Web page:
MISSION UPDATES | July 24, 2023

Sols 3895-3897: Navigating Through the Crater Cluster

Written by Lauren Edgar, Planetary Geologist at USGS Astrogeology Science Center
This image was taken by Left Navigation Camera onboard NASA's Mars rover Curiosity on Sol 3894.

This image was taken by Left Navigation Camera onboard NASA's Mars rover Curiosity on Sol 3894 (July 21, 2023). Credits: NASA/JPL-Caltech. Download image ›

Earth planning date: Friday, July 21, 2023

Curiosity is working her way through the “Jau” crater cluster, with the goal of trying to understand how all of these small craters formed and have since been eroded. To do that, the team is hoping to assess the target rocks, any evidence for the impactor, and the morphology of the craters. While the craters are very easy to see in orbital images, the view from the ground is a bit harder to assess, as seen in the above Navcam image. The image shows some broken up blocks of bedrock in the foreground, and small depressions and ridges in the distance. Through a detailed imaging campaign and contact science, the team hopes to gain more insight into the origin of these features, before getting back on the road to continue climbing up Mount Sharp.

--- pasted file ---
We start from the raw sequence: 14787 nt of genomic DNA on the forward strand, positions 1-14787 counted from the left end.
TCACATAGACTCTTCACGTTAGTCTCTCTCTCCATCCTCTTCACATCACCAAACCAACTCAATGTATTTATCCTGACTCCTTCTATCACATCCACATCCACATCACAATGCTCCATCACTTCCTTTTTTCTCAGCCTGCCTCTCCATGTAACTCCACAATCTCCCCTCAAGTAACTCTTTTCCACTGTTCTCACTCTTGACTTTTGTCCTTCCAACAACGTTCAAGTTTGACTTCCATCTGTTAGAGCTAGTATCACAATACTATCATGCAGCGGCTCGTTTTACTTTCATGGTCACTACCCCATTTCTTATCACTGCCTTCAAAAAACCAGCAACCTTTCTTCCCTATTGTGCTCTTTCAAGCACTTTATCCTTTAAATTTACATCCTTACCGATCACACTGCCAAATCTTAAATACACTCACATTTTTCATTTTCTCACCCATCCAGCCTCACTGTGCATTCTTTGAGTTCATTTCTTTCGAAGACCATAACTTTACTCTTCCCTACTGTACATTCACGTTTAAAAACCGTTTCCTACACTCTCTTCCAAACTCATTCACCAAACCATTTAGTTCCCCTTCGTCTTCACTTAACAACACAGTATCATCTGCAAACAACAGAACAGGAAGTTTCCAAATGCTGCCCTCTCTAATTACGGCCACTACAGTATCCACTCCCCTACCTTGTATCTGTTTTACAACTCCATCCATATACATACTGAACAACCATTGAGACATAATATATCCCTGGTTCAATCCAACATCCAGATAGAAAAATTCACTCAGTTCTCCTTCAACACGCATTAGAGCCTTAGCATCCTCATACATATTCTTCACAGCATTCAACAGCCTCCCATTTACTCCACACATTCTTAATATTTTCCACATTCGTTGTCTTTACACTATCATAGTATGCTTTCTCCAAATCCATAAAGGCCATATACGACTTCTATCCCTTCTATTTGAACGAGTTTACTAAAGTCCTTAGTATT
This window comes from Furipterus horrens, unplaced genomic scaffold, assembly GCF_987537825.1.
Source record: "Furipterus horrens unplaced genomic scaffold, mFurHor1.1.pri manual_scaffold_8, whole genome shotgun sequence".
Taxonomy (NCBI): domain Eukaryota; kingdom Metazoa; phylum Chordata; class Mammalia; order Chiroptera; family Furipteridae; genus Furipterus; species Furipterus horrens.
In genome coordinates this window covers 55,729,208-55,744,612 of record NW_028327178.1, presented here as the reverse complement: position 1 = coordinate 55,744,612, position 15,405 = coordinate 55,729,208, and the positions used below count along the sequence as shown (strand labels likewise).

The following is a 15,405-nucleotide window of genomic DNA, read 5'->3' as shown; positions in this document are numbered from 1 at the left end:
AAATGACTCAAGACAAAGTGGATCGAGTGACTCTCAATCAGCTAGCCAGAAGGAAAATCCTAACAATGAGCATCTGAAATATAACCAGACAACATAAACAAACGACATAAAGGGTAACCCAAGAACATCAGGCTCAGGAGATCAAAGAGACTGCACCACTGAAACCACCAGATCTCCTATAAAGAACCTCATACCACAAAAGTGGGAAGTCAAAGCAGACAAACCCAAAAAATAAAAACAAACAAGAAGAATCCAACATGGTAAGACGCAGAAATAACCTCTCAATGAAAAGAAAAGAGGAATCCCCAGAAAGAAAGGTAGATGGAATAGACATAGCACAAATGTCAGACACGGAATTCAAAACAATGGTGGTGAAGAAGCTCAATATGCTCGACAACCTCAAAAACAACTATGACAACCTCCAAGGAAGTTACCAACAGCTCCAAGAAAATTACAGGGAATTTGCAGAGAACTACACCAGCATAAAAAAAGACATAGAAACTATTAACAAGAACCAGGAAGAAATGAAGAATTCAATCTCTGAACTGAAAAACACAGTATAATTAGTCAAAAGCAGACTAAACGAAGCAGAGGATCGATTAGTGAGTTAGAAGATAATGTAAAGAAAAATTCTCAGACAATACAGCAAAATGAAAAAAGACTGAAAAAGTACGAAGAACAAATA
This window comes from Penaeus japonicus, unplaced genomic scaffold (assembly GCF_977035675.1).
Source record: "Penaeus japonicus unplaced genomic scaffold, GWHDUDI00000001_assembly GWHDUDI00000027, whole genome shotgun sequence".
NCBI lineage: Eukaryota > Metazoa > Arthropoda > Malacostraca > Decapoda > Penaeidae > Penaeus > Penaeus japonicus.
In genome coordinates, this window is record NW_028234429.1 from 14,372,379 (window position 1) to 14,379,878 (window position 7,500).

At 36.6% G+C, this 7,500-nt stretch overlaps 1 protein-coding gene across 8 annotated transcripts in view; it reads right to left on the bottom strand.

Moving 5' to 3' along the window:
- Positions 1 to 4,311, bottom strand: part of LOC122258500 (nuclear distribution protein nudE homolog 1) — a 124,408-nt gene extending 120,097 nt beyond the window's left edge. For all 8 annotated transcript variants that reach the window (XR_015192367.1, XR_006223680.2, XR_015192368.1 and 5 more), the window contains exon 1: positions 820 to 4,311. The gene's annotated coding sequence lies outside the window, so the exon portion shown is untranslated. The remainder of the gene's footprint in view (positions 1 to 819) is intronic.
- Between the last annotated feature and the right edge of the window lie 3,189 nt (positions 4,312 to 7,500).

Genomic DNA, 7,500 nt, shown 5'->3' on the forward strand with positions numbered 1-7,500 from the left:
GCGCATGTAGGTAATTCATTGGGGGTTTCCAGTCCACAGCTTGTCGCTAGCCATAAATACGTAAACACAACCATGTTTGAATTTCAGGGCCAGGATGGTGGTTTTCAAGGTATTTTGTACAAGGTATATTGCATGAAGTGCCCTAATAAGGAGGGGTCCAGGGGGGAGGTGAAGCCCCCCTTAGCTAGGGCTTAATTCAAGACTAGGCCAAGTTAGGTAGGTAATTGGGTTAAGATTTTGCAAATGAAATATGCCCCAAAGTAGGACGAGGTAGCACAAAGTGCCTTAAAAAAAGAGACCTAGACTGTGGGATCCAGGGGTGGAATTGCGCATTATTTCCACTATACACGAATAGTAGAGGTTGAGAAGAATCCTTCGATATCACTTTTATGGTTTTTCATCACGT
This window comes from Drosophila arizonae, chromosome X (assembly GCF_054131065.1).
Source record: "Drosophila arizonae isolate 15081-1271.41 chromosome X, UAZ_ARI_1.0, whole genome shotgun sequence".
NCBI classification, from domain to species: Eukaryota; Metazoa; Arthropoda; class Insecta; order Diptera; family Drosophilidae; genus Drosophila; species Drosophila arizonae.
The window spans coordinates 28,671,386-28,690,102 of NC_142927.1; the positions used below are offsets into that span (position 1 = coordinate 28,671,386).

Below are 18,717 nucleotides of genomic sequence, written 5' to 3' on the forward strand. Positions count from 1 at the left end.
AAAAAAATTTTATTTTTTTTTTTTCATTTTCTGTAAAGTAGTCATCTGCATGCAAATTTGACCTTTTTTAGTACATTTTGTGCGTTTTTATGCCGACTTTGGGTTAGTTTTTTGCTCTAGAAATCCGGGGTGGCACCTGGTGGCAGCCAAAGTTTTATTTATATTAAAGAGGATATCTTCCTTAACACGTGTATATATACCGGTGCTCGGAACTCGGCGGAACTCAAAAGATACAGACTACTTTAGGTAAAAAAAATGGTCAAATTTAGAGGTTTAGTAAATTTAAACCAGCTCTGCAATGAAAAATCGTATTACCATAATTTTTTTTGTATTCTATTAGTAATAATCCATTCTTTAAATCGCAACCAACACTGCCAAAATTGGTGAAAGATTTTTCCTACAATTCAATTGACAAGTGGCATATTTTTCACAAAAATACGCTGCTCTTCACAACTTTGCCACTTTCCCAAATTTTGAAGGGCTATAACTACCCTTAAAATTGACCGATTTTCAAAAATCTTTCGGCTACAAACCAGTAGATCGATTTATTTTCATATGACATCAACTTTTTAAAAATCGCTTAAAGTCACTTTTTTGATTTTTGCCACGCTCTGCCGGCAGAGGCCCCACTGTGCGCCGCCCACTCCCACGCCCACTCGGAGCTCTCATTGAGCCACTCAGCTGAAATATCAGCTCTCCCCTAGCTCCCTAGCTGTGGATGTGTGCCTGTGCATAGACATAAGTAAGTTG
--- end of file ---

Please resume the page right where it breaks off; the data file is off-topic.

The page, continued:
Today’s 3-sol plan focused on the crater cluster science with plenty of imaging and contact science. On the first sol, Curiosity will investigate the bedrock target “La Trinite” with DRT, MAHLI, and APXS, and a second target “Rio Javari” with MAHLI and APXS to better understand the target rock properties. The team also planned two large Mastcam stereo mosaics to investigate the depth-to-diameter ratios and erosional state of several craters, and three ChemCam LIBS targets to assess variations in texture and chemistry of the local bedrock. Mastcam will also collect a multispectral observation of the DRT target, along with imaging to assess the movement of fines on the rover deck, and a small mosaic to investigate nearby troughs in the regolith. On the second sol the rover will acquire a long distance ChemCam RMI mosaic looking back towards Peace Vallis – it’s amazing to see how far we’ve come! The plan also includes environmental monitoring activities to look for clouds and dust devils and monitor dust in the atmosphere. Curiosity will drive on the third sol, which will hopefully bring us closer to one of the larger craters in this cluster for even more crater science next week!